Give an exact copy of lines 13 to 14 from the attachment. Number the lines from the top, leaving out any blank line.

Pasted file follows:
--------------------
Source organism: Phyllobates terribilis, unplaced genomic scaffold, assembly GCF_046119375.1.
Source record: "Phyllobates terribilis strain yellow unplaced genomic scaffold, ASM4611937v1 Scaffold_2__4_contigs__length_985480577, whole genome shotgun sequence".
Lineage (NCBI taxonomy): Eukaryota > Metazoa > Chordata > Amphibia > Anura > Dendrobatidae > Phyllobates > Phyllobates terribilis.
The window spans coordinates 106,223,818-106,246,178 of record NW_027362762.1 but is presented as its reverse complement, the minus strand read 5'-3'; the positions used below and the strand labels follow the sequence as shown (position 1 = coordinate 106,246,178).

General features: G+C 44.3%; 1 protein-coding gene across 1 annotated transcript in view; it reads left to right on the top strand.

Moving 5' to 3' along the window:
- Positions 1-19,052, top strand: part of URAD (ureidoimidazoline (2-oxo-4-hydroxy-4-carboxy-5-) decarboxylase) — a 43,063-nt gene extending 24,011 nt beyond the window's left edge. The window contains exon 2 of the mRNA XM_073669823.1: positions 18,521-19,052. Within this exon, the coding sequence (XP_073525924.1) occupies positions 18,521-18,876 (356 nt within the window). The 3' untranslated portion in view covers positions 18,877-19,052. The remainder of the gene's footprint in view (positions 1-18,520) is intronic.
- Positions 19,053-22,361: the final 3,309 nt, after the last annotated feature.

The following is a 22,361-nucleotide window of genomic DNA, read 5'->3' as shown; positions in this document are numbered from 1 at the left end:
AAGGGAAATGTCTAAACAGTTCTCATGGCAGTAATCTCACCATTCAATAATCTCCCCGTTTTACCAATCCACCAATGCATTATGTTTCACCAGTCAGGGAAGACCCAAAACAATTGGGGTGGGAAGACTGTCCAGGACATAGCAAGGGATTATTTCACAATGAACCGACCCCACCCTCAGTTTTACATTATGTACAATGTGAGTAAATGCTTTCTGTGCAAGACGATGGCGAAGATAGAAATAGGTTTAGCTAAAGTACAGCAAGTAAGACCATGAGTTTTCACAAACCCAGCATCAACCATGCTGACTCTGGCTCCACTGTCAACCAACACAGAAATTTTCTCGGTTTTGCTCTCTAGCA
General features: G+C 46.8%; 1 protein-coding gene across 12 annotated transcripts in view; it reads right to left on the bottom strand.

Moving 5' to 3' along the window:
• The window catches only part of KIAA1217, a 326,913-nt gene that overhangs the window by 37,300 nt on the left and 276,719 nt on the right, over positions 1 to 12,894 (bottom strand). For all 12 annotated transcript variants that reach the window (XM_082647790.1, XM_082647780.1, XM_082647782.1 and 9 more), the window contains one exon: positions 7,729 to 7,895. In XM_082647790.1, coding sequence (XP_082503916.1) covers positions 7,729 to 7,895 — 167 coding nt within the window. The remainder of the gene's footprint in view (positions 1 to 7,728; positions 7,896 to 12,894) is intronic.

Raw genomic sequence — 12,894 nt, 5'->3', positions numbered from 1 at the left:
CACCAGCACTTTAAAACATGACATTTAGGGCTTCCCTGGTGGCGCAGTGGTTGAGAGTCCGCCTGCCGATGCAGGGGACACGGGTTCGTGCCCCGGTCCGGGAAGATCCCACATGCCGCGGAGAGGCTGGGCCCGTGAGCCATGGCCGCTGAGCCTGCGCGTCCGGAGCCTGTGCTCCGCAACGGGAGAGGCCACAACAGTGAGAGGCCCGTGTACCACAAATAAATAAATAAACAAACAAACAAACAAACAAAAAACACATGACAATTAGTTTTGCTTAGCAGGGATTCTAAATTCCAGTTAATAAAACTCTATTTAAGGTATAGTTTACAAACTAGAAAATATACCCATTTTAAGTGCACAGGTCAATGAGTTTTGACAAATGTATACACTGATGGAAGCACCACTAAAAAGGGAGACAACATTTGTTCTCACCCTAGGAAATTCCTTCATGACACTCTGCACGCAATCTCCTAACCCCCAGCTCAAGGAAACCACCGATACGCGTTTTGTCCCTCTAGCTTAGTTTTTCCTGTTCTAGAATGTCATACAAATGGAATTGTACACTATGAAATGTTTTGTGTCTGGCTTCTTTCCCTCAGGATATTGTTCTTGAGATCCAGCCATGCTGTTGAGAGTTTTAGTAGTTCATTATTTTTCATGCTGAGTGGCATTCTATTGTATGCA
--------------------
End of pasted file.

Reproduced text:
• The window catches only part of KIAA1217, a 326,913-nt gene that overhangs the window by 37,300 nt on the left and 276,719 nt on the right, over positions 1 to 12,894 (bottom strand). For all 12 annotated transcript variants that reach the window (XM_082647790.1, XM_082647780.1, XM_082647782.1 and 9 more), the window contains one exon: positions 7,729 to 7,895. In XM_082647790.1, coding sequence (XP_082503916.1) covers positions 7,729 to 7,895 — 167 coding nt within the window. The remainder of the gene's footprint in view (positions 1 to 7,728; positions 7,896 to 12,894) is intronic.

Raw genomic sequence — 12,894 nt, 5'->3', positions numbered from 1 at the left: